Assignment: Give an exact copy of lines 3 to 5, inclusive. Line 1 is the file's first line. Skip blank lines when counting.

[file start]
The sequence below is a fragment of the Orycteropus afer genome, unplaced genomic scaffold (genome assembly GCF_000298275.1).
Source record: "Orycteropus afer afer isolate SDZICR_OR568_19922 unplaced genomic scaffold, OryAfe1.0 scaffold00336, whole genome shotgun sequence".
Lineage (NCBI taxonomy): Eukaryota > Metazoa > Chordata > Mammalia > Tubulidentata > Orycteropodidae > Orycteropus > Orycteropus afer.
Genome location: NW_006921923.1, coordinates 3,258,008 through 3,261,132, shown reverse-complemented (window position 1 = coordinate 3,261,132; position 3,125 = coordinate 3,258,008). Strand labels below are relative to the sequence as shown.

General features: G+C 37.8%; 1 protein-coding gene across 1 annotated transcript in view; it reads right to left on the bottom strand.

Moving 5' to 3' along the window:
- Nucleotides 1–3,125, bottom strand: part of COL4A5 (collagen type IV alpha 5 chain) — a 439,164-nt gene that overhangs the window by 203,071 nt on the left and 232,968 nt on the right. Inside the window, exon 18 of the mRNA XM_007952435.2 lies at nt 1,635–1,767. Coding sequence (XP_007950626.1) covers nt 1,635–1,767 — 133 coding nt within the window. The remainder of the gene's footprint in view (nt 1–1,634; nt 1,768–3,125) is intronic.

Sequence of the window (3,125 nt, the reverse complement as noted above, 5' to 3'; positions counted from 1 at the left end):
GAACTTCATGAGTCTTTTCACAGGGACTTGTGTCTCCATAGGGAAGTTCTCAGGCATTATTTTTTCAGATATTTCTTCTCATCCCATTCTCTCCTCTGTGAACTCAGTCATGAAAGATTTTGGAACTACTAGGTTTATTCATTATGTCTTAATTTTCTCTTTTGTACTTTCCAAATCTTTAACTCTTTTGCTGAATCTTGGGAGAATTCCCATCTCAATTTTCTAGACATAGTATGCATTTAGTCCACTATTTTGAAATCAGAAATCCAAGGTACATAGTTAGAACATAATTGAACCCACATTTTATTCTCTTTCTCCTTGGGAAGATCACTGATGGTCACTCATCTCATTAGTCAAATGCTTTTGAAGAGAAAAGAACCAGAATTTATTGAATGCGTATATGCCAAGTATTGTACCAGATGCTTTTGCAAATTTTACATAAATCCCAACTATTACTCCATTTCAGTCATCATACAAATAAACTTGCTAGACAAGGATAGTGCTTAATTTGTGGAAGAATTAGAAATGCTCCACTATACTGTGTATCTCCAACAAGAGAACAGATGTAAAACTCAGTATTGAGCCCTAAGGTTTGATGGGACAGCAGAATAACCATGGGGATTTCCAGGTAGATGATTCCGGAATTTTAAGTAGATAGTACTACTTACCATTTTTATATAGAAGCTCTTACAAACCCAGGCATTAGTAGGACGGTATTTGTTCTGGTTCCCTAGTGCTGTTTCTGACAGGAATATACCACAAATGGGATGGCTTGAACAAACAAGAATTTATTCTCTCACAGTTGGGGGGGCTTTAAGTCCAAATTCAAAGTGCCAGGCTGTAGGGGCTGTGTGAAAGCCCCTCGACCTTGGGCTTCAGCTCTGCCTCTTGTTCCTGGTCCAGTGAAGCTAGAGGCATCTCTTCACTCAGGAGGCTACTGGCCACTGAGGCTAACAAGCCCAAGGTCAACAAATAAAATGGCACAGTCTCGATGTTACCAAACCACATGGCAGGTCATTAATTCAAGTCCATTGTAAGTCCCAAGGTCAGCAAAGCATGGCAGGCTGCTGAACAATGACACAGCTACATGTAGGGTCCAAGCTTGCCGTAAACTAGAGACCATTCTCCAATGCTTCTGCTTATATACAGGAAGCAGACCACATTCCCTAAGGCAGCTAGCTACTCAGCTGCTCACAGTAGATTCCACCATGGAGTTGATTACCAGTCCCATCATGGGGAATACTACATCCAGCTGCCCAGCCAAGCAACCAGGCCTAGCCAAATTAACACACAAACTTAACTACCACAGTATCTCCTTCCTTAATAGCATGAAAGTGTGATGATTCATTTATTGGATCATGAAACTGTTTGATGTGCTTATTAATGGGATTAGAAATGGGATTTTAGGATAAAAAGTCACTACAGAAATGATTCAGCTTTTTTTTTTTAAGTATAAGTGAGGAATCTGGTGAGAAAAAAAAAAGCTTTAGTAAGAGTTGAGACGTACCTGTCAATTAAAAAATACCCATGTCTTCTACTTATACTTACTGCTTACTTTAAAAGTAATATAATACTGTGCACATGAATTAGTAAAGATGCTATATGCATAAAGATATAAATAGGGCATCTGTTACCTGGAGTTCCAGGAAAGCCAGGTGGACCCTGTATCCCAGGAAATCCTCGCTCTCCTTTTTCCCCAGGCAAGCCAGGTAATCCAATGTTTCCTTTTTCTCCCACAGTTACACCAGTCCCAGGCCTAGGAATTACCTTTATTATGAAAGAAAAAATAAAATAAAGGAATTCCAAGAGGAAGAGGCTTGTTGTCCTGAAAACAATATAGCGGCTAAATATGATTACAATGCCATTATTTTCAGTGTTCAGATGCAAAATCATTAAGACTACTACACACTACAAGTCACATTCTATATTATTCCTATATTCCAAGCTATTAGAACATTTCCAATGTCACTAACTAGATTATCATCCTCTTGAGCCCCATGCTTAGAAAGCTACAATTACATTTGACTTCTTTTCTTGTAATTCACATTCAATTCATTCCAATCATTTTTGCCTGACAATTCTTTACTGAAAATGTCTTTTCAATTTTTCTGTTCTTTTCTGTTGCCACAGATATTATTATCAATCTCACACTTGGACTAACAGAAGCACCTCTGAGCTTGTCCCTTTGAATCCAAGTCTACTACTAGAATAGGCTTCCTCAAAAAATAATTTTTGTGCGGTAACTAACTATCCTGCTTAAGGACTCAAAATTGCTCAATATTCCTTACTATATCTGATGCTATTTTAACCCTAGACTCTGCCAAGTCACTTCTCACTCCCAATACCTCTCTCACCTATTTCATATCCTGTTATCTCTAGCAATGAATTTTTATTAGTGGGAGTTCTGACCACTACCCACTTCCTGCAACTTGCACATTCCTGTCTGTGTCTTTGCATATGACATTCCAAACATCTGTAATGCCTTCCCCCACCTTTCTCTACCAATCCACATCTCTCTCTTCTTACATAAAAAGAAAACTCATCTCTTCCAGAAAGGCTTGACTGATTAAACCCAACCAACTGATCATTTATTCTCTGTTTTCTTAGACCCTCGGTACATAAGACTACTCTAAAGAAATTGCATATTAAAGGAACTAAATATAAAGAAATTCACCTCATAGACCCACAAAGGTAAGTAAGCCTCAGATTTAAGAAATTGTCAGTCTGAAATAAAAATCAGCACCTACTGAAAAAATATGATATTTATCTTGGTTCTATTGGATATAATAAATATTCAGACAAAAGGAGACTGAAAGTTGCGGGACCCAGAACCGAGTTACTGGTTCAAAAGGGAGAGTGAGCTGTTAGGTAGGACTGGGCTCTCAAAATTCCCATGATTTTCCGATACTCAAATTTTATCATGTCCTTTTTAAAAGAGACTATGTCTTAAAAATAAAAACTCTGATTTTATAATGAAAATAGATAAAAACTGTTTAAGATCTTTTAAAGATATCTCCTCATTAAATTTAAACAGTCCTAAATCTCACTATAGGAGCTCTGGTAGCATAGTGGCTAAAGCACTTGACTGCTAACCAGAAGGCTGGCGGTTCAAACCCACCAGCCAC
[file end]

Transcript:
Lineage (NCBI taxonomy): Eukaryota > Metazoa > Chordata > Mammalia > Tubulidentata > Orycteropodidae > Orycteropus > Orycteropus afer.
Genome location: NW_006921923.1, coordinates 3,258,008 through 3,261,132, shown reverse-complemented (window position 1 = coordinate 3,261,132; position 3,125 = coordinate 3,258,008). Strand labels below are relative to the sequence as shown.

General features: G+C 37.8%; 1 protein-coding gene across 1 annotated transcript in view; it reads right to left on the bottom strand.